Research into the benefits of myopia management is ongoing and our knowledge of the longer-term benefits of myopia management will continue to grow. As more studies are completed, the overall reliability of evidence will increase, as will the capacity to combine data from multiple studies to produce larger meta-analyses.

References

  1. Brennan, N. A., Toubouti, Y. M., Cheng, X., & Bullimore, M. A. (2021). Efficacy in myopia control. Progress in Retinal and Eye Research83, 100923.
  2. Modjtahedi, B. S., Ferris, F. L., Hunter, D. G., & Fong, D. S. (2018). Public health burden and potential interventions for myopia. Ophthalmology125(5), 628-630.
  3. Zou, M., Wang, S., Chen, A., Liu, Z., Young, C. A., Zhang, Y., ... & Zheng, D. (2020). Prevalence of myopic macular degeneration worldwide: a systematic review and meta-analysis. British Journal of Ophthalmology104(12), 1748-1754.
  4. Wong, Y. L., Sabanayagam, C., Ding, Y., Wong, C. W., Yeo, A. C. H., Cheung, Y. B., ... & Saw, S. M. (2018). Prevalence, risk factors, and impact of myopic macular degeneration on visual impairment and functioning among adults in Singapore. Investigative ophthalmology & visual science59(11), 4603-4613.
  5. Yam, J. C., Tang, S. M., Kam, K. W., Chen, L. J., Yu, M., Law, A. K., ... & Pang, C. P. (2020). High prevalence of myopia in children and their parents in Hong Kong Chinese Population: the Hong Kong Children Eye Study. Acta ophthalmologica98(5), e639-e648.
  6. Haarman, A. E., Enthoven, C. A., Tideman, J. W. L., Tedja, M. S., Verhoeven, V. J., & Klaver, C. C. (2020). The complications of myopia: a review and meta-analysis. Investigative ophthalmology & visual science61(4), 49.
  7. McCullough, S. J., O’Donoghue, L., & Saunders, K. J. (2016). Six year refractive change among white children and young adults: evidence for significant increase in myopia among white UK children. PloS one11(1), e0146332.
  8. Williams K.M., Hysi P.G., Nag A., Yonova-Doing E., Venturini C., & Hammond C.J. (2013) Age of myopia onset in a British population-based twin cohort. Ophthalmic Physiol Opt. May;33(3):339-45. doi: 10.1111/opo.12042. Epub 2013 Mar 20. PMID: 23510367.
  9. O'Donoghue, L., Kapetanankis, V. V., McClelland, J. F., Logan, N. S., Owen, C. G., Saunders, K. J., & Rudnicka, A. R. (2015). Risk factors for childhood myopia: findings from the NICER study. Investigative ophthalmology & visual science56(3), 1524-1530.
  10. Tricard, D., Marillet, S., Ingrand, P., Bullimore, M. A., Bourne, R. R., & Leveziel, N. (2022). Progression of myopia in children and teenagers: a nationwide longitudinal study. British Journal of Ophthalmology106(8), 1104-1109.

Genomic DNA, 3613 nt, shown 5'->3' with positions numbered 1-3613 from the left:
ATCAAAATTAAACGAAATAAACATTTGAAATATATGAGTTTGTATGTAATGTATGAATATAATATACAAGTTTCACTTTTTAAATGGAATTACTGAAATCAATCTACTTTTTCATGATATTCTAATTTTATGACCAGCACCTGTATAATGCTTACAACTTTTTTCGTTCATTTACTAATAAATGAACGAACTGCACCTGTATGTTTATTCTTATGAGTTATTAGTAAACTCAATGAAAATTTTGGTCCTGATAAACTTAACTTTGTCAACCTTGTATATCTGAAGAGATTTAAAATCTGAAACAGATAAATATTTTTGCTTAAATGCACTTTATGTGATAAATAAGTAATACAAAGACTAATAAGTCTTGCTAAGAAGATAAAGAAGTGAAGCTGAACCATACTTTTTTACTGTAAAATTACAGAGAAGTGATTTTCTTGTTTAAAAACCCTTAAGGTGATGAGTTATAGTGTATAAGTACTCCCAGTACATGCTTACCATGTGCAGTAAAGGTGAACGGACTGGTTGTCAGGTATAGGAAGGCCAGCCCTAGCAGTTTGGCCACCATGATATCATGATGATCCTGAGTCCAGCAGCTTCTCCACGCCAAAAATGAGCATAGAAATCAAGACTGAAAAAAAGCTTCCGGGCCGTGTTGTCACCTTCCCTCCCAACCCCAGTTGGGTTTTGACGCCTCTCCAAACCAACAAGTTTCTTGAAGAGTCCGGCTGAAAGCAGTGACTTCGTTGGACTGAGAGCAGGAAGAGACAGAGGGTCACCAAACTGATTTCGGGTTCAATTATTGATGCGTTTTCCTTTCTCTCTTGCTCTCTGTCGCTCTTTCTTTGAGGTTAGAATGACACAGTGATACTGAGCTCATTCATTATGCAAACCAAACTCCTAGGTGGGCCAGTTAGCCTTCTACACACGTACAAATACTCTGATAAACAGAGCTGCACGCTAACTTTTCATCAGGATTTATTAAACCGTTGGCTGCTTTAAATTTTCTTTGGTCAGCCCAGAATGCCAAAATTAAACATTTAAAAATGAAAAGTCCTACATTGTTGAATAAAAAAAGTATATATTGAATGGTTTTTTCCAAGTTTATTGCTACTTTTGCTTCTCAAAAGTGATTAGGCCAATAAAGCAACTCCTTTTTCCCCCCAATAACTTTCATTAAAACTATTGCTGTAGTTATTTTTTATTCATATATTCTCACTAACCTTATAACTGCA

11. Chua SY, Sabanayagam C, Cheung YB, Chia A, Valenzuela RK, Tan D, Wong TY, Cheng CY, Saw SM. (2016) Age of onset of myopia predicts risk of high myopia in later childhood in myopic Singapore children. Ophthalmic Physiol Opt. 2016 Jul;36(4):388-94.
  12. Németh, J., Tapasztó, B., Aclimandos, W. A., Kestelyn, P., Jonas, J. B., De Faber, J. T. H., ... & Resnikoff, S. (2021). Update and guidance on management of myopia. European Society of Ophthalmology in cooperation with International Myopia Institute. European Journal of Ophthalmology31(3), 853-883.
  13. Xiong, S., Sankaridurg, P., Naduvilath, T., Zang, J., Zou, H., Zhu, J., ... & Xu, X. (2017). Time spent in outdoor activities in relation to myopia prevention and control: a meta‐analysis and systematic review. Acta ophthalmologica95(6), 551-566.
  14. Foreman, J., Salim, A. T., Praveen, A., Fonseka, D., Ting, D. S. W., He, M. G., ... & Dirani, M. (2021). Association between digital smart device use and myopia: a systematic review and meta-analysis. The Lancet Digital Health3(12), e806-e818.
  15. Gajjar, S., & Ostrin, L. A. (2022). A systematic review of near work and myopia: measurement, relationships, mechanisms and clinical corollaries. Acta Ophthalmologica100(4), 376-387.
  16. Dhakal, R., Shah, R., Huntjens, B., Verkicharla, P. K., & Lawrenson, J. G. (2022). Time spent outdoors as an intervention for myopia prevention and control in children: an overview of systematic reviews. Ophthalmic and Physiological Optics42(3), 545-558.
  17. Walline, J. J., Lindsley, K. B., Vedula, S. S., Cotter, S. A., Mutti, D. O., Ng, S. M., & Twelker, J. D. (2020). Interventions to slow progression of myopia in children. Cochrane Database of Systematic Reviews, (1).
  18. Wildsoet, C. F., Chia, A., Cho, P., Guggenheim, J. A., Polling, J. R., Read, S., ... & Wolffsohn, J. S. (2019). IMI–interventions for controlling myopia onset and progression report. Investigative ophthalmology & visual science60(3), M106-M131.
  19. Walline, J. J., Walker, M. K., Mutti, D. O., Jones-Jordan, L. A., Sinnott, L. T., Giannoni, A. G., ... & BLINK Study Group. (2020). Effect of high add power, medium add power, or single-vision contact lenses on myopia progression in children: the BLINK randomized clinical trial. Jama324(6), 571-580.